If you’re a parent, grandparent, caregiver or just love children, some wonderful things are happening at KCPT — a brand new channel called ‘KCPT PBS Kids’ premieres on January 16, and it’s going to be everything you know and love about PBS Kids available 24 hours a day, 7 days a week.
KCPT hosted Lesli Rotenberg (Senior Vice President and General Manager of Children’s Media and Education at PBS) last month to introduce the new channel to education leaders in our community. KCPT’s Sherry Kuehl sat down with Rotenberg in our studio to talk about what viewers can expect with the new service.
Sherry Kuehl: This is wonderful, and as a mom it brings back such great memories of all the quality PBS Kids shows, and I think it’s going to be a game changer for children’s viewing.
Lesli Rotenberg: That’s exactly how we’ve been referring to it, as a game changer, because PBS Kids’ educational content has never been available before to families in the evening and it turns out that twice as much viewing happens in the evening than the morning for kids. So, 6-9 pm is prime time viewing for kids’ TV, and we’ve never been available before live on television because most PBS stations are running grown-up shows at that time.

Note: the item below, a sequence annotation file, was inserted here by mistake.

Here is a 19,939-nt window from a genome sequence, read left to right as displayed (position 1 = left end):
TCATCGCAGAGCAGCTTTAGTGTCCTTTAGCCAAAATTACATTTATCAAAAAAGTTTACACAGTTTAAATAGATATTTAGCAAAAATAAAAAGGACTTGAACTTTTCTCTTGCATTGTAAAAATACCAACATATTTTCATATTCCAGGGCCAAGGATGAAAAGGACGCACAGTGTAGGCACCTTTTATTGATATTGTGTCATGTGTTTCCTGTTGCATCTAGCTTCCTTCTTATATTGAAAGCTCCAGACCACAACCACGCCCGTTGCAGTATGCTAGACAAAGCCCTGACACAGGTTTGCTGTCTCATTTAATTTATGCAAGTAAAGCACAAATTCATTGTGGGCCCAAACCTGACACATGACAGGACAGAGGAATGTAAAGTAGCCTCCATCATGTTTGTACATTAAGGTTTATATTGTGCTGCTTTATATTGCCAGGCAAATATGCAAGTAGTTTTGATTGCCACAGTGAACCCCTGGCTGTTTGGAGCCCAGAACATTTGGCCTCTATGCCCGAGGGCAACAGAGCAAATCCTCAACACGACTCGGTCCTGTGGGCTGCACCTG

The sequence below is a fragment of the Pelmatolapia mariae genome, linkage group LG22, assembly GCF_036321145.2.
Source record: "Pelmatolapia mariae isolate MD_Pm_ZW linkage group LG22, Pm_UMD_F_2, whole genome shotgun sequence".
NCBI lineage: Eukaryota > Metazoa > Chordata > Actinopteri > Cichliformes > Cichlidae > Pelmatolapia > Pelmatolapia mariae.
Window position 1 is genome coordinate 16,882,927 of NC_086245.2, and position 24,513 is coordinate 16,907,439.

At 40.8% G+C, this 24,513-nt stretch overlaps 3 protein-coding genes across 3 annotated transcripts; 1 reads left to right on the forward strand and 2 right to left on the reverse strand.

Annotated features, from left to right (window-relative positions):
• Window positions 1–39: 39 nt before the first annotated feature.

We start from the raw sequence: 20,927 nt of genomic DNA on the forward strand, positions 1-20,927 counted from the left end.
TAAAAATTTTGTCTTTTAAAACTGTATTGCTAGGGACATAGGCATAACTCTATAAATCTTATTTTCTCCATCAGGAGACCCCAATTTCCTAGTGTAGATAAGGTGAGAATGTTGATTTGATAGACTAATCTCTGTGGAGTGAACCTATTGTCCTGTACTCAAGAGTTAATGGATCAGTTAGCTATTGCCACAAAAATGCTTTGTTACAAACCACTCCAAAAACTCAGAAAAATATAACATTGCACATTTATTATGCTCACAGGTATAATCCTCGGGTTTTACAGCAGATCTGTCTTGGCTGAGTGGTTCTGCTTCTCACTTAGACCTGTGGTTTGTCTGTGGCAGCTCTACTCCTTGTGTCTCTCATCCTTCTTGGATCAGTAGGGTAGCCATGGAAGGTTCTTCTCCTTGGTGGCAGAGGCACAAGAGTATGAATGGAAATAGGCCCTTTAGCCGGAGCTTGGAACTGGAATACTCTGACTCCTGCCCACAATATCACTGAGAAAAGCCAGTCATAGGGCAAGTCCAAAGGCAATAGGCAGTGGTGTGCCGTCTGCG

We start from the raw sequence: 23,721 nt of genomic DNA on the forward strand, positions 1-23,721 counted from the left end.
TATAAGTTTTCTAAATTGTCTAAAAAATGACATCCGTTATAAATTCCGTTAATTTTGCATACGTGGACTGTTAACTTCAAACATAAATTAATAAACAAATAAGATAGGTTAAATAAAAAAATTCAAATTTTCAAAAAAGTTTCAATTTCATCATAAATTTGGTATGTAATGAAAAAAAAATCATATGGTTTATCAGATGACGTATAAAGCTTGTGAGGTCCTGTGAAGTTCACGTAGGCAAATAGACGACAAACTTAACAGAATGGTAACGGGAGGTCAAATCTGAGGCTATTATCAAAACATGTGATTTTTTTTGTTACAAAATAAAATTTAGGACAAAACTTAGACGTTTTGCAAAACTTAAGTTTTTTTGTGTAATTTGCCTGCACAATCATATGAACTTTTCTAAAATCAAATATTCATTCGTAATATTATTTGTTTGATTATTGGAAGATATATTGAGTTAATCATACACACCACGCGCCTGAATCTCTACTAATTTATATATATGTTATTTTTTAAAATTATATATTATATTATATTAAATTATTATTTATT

That’s when parents really need kids’ programming on because they’re making dinner, they’re doing things like that. So, it’s really going to fill a need, and the same is true over the weekend. Weekend viewing is extremely high across the country for kids’ TV but the most educational content has never been available to all kids. So, the idea that it’s going to be free over the air through KCPT for the first time ever, anytime, anywhere, 24/7, is really groundbreaking.
Kuehl: And as a parent I like to say that PBS children’s programming was really a safe haven, because you never had to worry about any kind of advertisements, or the advertisements that were “gimme, gimme, gimme” for your children. This is what I don’t think a lot of people know or think that deeply about. Before any animation is done, before any story-boarding, it’s with educators.
Rotenberg: That’s absolutely true. What we hear most from parents is what you said. We hear “thank you, thank you, because my child, when they’re watching PBS Kids on KCPT, is not asking me for something all the time.” I think that comes from the philosophy of treating children as citizens and not consumers, and that’s one big differentiator. The other one is really the secret sauce of PBS and that’s what you talked about, where we start with the need for literacy, the need for fundamental math skills, STEM science or technology, engineering math, or social emotional skills, and we start working with educational advisors and building a learning framework. Then we design the television show around that.